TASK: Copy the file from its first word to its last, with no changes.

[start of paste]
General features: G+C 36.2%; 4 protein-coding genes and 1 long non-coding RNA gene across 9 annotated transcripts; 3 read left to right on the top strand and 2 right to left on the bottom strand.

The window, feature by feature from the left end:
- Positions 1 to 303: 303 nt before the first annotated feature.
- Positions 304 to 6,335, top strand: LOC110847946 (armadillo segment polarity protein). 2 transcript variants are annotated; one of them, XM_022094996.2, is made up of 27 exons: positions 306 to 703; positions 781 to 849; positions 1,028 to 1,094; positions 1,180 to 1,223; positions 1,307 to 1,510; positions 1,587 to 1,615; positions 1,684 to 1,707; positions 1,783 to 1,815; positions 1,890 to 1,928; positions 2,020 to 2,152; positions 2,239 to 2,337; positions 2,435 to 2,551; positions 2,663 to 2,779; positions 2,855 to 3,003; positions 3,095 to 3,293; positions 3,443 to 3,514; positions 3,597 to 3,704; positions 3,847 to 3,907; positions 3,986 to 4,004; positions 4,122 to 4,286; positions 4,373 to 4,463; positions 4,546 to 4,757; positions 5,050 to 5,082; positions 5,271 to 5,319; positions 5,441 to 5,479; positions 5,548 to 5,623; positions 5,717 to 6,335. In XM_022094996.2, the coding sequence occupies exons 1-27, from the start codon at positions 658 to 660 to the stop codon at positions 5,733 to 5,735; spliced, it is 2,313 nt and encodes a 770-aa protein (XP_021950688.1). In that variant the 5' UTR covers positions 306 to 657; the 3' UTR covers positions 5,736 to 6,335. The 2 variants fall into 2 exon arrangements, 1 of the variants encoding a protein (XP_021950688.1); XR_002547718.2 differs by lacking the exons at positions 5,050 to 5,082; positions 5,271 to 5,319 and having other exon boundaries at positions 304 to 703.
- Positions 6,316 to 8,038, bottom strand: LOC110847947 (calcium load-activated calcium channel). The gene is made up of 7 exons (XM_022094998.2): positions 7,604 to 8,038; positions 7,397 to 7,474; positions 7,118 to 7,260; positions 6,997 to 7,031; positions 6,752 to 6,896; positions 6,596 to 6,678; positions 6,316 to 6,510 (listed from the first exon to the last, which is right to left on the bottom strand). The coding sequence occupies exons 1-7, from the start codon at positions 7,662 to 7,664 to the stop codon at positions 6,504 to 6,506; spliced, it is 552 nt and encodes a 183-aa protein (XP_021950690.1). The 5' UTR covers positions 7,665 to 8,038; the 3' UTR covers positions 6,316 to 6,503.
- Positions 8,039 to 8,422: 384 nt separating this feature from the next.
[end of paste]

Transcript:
General features: G+C 36.2%; 4 protein-coding genes and 1 long non-coding RNA gene across 9 annotated transcripts; 3 read left to right on the top strand and 2 right to left on the bottom strand.

The window, feature by feature from the left end:
- Positions 1 to 303: 303 nt before the first annotated feature.
- Positions 304 to 6,335, top strand: LOC110847946 (armadillo segment polarity protein). 2 transcript variants are annotated; one of them, XM_022094996.2, is made up of 27 exons: positions 306 to 703; positions 781 to 849; positions 1,028 to 1,094; positions 1,180 to 1,223; positions 1,307 to 1,510; positions 1,587 to 1,615; positions 1,684 to 1,707; positions 1,783 to 1,815; positions 1,890 to 1,928; positions 2,020 to 2,152; positions 2,239 to 2,337; positions 2,435 to 2,551; positions 2,663 to 2,779; positions 2,855 to 3,003; positions 3,095 to 3,293; positions 3,443 to 3,514; positions 3,597 to 3,704; positions 3,847 to 3,907; positions 3,986 to 4,004; positions 4,122 to 4,286; positions 4,373 to 4,463; positions 4,546 to 4,757; positions 5,050 to 5,082; positions 5,271 to 5,319; positions 5,441 to 5,479; positions 5,548 to 5,623; positions 5,717 to 6,335. In XM_022094996.2, the coding sequence occupies exons 1-27, from the start codon at positions 658 to 660 to the stop codon at positions 5,733 to 5,735; spliced, it is 2,313 nt and encodes a 770-aa protein (XP_021950688.1). In that variant the 5' UTR covers positions 306 to 657; the 3' UTR covers positions 5,736 to 6,335. The 2 variants fall into 2 exon arrangements, 1 of the variants encoding a protein (XP_021950688.1); XR_002547718.2 differs by lacking the exons at positions 5,050 to 5,082; positions 5,271 to 5,319 and having other exon boundaries at positions 304 to 703.
- Positions 6,316 to 8,038, bottom strand: LOC110847947 (calcium load-activated calcium channel). The gene is made up of 7 exons (XM_022094998.2): positions 7,604 to 8,038; positions 7,397 to 7,474; positions 7,118 to 7,260; positions 6,997 to 7,031; positions 6,752 to 6,896; positions 6,596 to 6,678; positions 6,316 to 6,510 (listed from the first exon to the last, which is right to left on the bottom strand). The coding sequence occupies exons 1-7, from the start codon at positions 7,662 to 7,664 to the stop codon at positions 6,504 to 6,506; spliced, it is 552 nt and encodes a 183-aa protein (XP_021950690.1). The 5' UTR covers positions 7,665 to 8,038; the 3' UTR covers positions 6,316 to 6,503.
- Positions 8,039 to 8,422: 384 nt separating this feature from the next.